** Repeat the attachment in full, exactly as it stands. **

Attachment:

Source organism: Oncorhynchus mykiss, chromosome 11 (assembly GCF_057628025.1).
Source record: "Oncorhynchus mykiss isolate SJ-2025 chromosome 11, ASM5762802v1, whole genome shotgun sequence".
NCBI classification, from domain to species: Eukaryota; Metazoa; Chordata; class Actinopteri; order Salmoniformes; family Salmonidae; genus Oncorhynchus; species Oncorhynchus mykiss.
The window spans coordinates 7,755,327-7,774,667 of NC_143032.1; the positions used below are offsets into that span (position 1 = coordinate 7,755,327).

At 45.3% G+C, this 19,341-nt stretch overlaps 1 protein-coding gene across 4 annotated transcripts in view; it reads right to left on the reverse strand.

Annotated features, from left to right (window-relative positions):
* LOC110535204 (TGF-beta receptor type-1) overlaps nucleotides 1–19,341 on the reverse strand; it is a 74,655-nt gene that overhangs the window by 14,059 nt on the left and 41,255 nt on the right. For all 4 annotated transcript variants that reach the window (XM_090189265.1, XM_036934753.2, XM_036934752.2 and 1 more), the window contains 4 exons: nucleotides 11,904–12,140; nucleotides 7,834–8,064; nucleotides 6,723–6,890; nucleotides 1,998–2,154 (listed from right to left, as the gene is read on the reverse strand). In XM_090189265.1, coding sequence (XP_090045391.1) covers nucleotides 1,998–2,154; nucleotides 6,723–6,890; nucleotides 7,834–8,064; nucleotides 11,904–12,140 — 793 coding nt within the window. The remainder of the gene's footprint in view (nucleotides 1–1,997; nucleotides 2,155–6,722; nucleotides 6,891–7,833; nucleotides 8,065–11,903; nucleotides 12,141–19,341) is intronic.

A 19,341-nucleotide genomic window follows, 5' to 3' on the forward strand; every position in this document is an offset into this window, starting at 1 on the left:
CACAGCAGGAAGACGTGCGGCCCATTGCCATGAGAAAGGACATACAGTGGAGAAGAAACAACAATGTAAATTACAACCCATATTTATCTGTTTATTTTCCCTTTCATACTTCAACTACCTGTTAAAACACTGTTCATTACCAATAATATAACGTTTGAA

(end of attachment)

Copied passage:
Source organism: Oncorhynchus mykiss, chromosome 11 (assembly GCF_057628025.1).
Source record: "Oncorhynchus mykiss isolate SJ-2025 chromosome 11, ASM5762802v1, whole genome shotgun sequence".
NCBI classification, from domain to species: Eukaryota; Metazoa; Chordata; class Actinopteri; order Salmoniformes; family Salmonidae; genus Oncorhynchus; species Oncorhynchus mykiss.
The window spans coordinates 7,755,327-7,774,667 of NC_143032.1; the positions used below are offsets into that span (position 1 = coordinate 7,755,327).

At 45.3% G+C, this 19,341-nt stretch overlaps 1 protein-coding gene across 4 annotated transcripts in view; it reads right to left on the reverse strand.

Annotated features, from left to right (window-relative positions):
* LOC110535204 (TGF-beta receptor type-1) overlaps nucleotides 1–19,341 on the reverse strand; it is a 74,655-nt gene that overhangs the window by 14,059 nt on the left and 41,255 nt on the right. For all 4 annotated transcript variants that reach the window (XM_090189265.1, XM_036934753.2, XM_036934752.2 and 1 more), the window contains 4 exons: nucleotides 11,904–12,140; nucleotides 7,834–8,064; nucleotides 6,723–6,890; nucleotides 1,998–2,154 (listed from right to left, as the gene is read on the reverse strand). In XM_090189265.1, coding sequence (XP_090045391.1) covers nucleotides 1,998–2,154; nucleotides 6,723–6,890; nucleotides 7,834–8,064; nucleotides 11,904–12,140 — 793 coding nt within the window. The remainder of the gene's footprint in view (nucleotides 1–1,997; nucleotides 2,155–6,722; nucleotides 6,891–7,833; nucleotides 8,065–11,903; nucleotides 12,141–19,341) is intronic.

A 19,341-nucleotide genomic window follows, 5' to 3' on the forward strand; every position in this document is an offset into this window, starting at 1 on the left:
CACAGCAGGAAGACGTGCGGCCCATTGCCATGAGAAAGGACATACAGTGGAGAAGAAACAACAATGTAAATTACAACCCATATTTATCTGTTTATTTTCCCTTTCATACTTCAACTACCTGTTAAAACACTGTTCATTACCAATAATATAACGTTTGAA